Conserving the genetic diversity of Bolivian wild potatoes
Cadima Fuentes, X. - \ 2014
Wageningen University. Promotor(en): Marc Sosef, co-promotor(en): Ronald van den Berg; Rob van Treuren. - Wageningen : Wageningen University - ISBN 9789462571686 - 229
solanum - bolivia - wilde verwanten - gewassen - genetische bronnen van plantensoorten - conservering - ex-situ conservering - in-situ conservering - genenbanken - biosystematiek - genetische diversiteit - verzamelmissies - solanum - bolivia - wild relatives - crops - plant genetic resources - conservation - ex situ conservation - in situ conservation - gene banks - biosystematics - genetic diversity - collecting missions

Abstract thesis Ximena Cadima Fuentes (to be defended on 8 Dec 2014):

Conserving the genetic diversity of Bolivian wild potatoes

The wild relatives of potatoes (Solanum sect. Petota) form the genetic reservoir for the improvement of the cultivated potato. Bolivia harbours 39 wild taxa of these wild potatoes, 21 of which are endemic species. This study aimed to evaluate to what level the current ex situ and in situ management efforts have conserved the genetic diversity of Bolivian wild potato species, and what recommendations can be formulated for improvement.

The current conservation status of Bolivian endemic wild potato species was assessed using both the globally accepted IUCN criteria and a methodology developed within the framework of the UNEP/GEF-Crop Wild Relative Project (CWR Project). These two methods led to different estimates of threat status for some of the species. Spatial analysis allowed to distinguish eight priority areas for in situ conservation of the 21 Bolivian endemic wild potato species. These areas represent a high concentration of endemic species and have a relatively low level of threat, but only one of them has a conservation status. This is a first step to direct the conservation efforts for wild potato species.

The genetic stability and diversity of material from different species under ex situ management was evaluated using microsatellite markers. The analysis was performed on accessions that went through a process of seed regeneration and multiplication during ex situ conservation. Genetic changes between different generations of ex situ germplasm were observed for the majority, but not all, of the investigated species. Potential causes of these changes include genetic drift and contamination resulting from human error during regeneration. The populations generated under ex situ conditions were also compared with re-collected in situ populations from the same location or area as the original collection. The results showed highly significant differences in all cases. Potential causes for these differences are changes during ex situ maintenance, sampling effects during collecting and in situ genetic change over time.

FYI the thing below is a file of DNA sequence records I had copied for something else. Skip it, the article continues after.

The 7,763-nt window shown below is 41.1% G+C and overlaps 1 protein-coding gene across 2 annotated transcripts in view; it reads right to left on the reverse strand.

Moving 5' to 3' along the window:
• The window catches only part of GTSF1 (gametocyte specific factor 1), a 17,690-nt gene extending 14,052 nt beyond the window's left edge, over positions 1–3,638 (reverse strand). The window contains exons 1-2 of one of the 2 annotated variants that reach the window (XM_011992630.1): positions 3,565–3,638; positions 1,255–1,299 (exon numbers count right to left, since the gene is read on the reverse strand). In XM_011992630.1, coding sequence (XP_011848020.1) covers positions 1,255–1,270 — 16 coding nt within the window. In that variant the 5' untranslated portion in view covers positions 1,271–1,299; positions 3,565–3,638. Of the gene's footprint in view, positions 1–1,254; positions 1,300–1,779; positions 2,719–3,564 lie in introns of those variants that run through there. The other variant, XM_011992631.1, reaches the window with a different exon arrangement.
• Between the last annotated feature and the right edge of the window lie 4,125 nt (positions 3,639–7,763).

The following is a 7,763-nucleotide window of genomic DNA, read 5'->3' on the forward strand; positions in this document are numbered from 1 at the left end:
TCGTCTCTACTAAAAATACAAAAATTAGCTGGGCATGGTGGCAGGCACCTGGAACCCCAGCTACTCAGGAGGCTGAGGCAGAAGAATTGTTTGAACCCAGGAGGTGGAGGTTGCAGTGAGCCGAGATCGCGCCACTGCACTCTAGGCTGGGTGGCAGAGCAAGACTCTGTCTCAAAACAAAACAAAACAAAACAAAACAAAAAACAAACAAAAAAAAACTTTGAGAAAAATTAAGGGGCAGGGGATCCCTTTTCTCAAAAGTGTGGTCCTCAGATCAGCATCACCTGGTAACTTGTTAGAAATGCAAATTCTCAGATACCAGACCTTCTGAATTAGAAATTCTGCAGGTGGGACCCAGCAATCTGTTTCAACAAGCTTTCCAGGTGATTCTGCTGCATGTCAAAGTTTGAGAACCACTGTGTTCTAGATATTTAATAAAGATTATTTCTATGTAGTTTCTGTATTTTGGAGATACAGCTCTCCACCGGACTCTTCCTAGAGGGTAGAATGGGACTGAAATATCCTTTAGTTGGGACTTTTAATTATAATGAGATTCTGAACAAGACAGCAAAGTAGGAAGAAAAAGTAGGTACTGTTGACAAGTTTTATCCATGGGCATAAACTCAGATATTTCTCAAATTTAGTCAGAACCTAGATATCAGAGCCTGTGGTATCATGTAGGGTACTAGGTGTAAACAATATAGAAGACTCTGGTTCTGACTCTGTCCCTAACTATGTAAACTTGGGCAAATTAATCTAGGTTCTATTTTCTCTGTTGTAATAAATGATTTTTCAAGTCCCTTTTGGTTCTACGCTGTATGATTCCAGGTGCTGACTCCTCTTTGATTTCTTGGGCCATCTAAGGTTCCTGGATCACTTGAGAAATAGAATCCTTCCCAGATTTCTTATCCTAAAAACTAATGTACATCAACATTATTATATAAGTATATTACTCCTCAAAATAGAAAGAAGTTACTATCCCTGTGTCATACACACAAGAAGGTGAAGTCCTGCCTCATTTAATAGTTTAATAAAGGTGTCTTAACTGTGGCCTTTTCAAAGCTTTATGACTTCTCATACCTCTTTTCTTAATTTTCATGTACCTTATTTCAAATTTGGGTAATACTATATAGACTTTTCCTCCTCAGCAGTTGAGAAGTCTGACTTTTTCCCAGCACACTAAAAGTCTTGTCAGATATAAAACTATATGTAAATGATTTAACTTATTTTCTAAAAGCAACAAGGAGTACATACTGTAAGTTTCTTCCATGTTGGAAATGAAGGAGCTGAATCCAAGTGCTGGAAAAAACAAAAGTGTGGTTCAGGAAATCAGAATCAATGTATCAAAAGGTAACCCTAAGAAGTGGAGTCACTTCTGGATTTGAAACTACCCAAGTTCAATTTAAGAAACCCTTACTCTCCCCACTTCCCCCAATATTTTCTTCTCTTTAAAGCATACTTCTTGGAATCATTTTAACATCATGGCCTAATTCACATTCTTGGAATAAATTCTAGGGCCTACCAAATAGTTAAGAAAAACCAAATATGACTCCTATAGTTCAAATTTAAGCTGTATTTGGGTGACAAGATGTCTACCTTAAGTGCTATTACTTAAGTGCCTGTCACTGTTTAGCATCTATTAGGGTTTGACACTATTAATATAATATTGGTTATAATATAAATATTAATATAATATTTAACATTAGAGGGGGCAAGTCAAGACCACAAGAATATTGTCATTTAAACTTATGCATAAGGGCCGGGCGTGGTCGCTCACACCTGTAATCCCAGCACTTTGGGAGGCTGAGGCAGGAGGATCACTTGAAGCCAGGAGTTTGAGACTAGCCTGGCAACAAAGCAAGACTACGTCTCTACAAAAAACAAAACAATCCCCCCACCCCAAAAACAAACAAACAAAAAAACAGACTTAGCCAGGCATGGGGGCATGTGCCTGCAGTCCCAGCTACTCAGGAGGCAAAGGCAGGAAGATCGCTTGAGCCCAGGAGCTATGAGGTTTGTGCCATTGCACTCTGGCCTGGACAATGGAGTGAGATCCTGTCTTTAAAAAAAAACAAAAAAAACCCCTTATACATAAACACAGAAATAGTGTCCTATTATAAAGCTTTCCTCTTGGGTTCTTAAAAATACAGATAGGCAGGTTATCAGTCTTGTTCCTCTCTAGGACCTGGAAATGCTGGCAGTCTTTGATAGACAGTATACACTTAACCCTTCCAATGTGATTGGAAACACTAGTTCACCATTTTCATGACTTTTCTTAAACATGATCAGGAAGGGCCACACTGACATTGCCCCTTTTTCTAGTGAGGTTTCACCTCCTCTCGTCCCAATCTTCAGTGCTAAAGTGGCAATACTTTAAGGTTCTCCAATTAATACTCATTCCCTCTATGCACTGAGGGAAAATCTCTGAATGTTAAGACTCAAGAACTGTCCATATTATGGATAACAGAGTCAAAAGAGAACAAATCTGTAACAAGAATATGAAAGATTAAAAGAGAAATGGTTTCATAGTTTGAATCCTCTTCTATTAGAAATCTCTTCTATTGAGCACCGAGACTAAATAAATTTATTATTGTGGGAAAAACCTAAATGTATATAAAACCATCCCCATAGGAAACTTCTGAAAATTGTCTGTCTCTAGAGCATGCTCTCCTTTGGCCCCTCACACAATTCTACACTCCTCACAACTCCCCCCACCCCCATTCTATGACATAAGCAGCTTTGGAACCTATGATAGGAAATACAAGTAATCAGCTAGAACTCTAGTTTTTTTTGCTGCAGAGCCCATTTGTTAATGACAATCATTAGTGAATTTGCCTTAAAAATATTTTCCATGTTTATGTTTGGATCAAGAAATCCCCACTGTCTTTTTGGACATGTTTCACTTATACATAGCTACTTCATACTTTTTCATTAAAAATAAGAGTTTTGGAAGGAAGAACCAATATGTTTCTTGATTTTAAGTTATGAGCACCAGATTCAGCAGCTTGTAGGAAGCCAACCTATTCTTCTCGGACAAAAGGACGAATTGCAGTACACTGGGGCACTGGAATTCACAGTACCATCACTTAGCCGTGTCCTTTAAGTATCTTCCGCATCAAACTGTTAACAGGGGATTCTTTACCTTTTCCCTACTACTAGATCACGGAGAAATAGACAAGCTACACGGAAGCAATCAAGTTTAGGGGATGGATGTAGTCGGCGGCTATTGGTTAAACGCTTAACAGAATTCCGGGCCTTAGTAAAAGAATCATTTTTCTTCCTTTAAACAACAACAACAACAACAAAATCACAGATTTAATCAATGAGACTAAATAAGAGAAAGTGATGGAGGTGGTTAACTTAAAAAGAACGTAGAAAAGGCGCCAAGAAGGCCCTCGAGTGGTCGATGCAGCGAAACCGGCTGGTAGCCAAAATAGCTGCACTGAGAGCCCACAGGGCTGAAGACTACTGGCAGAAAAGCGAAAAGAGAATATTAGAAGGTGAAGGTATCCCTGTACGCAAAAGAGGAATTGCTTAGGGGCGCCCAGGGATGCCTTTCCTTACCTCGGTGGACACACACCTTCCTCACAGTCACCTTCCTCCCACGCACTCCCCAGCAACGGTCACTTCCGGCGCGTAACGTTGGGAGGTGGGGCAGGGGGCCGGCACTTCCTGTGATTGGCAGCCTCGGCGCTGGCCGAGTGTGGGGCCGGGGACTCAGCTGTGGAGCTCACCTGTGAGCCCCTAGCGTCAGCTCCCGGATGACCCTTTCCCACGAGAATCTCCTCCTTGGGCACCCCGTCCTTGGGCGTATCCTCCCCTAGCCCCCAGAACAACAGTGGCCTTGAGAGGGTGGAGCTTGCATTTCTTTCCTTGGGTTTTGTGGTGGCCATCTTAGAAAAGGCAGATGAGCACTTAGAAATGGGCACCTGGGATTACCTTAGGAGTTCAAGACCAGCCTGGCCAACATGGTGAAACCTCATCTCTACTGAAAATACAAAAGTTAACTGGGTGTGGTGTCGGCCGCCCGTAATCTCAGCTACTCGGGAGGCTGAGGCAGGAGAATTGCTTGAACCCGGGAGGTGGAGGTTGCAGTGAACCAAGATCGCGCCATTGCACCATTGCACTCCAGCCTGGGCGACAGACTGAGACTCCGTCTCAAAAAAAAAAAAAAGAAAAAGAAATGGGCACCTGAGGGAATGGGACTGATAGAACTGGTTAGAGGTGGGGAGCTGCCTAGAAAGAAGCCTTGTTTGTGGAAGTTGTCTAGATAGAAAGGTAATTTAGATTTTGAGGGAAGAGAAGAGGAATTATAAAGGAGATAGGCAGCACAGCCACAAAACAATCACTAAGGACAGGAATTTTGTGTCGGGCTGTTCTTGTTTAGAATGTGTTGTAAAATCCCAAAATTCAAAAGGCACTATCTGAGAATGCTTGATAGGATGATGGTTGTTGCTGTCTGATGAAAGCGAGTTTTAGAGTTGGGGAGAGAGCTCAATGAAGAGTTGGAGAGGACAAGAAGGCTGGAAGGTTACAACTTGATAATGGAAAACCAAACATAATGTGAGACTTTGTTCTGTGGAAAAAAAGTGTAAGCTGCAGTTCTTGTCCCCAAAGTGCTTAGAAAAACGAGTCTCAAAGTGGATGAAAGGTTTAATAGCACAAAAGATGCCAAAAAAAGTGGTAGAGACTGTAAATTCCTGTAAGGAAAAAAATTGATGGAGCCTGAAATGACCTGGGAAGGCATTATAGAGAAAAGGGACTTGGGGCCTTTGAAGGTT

The integrated conservation of Bolivian wild potatoes requires a combination of in situ and ex situ activities. The principle recommendation for the in situ conservation is to move from a passive to an active approach, where conservation areas are prioritized, conservation plans are designed according to the type of area (protected area or agro-ecosystem) and local stake holders are involved. To make sure that ex situ material provides a good representation of the in situ genetic variability, regular re-collecting of species with few accessions (and therefore less variability), endangered in situ, and with known or potential favorable traits is necessary. Gene bank management procedures should follow the FAO gene bank standards and this should be monitored by a national body responsible for genetic resources. And finally, periodic monitoring of the genetic integrity should be implemented as part of good practices during regeneration procedures in order to detect possible changes and to help combat human errors.

Searching for species, relationships and resistance in Solanum section Petota
Jacobs, M.M.J. - \ 2008
Wageningen University. Promotor(en): Marc Sosef; Richard Visser, co-promotor(en): Ben Vosman; Ronald van den Berg. - [S.l.] : S.n. - ISBN 9789085852049 - 187
solanum - taxonomie - plantkunde - taxa - soorten - moleculaire taxonomie - biosystematiek - fylogenetica - ziekteresistentie - phytophthora infestans - genexpressieanalyse - solanum - taxonomy - botany - taxa - species - molecular taxonomy - biosystematics - phylogenetics - disease resistance - phytophthora infestans - genomics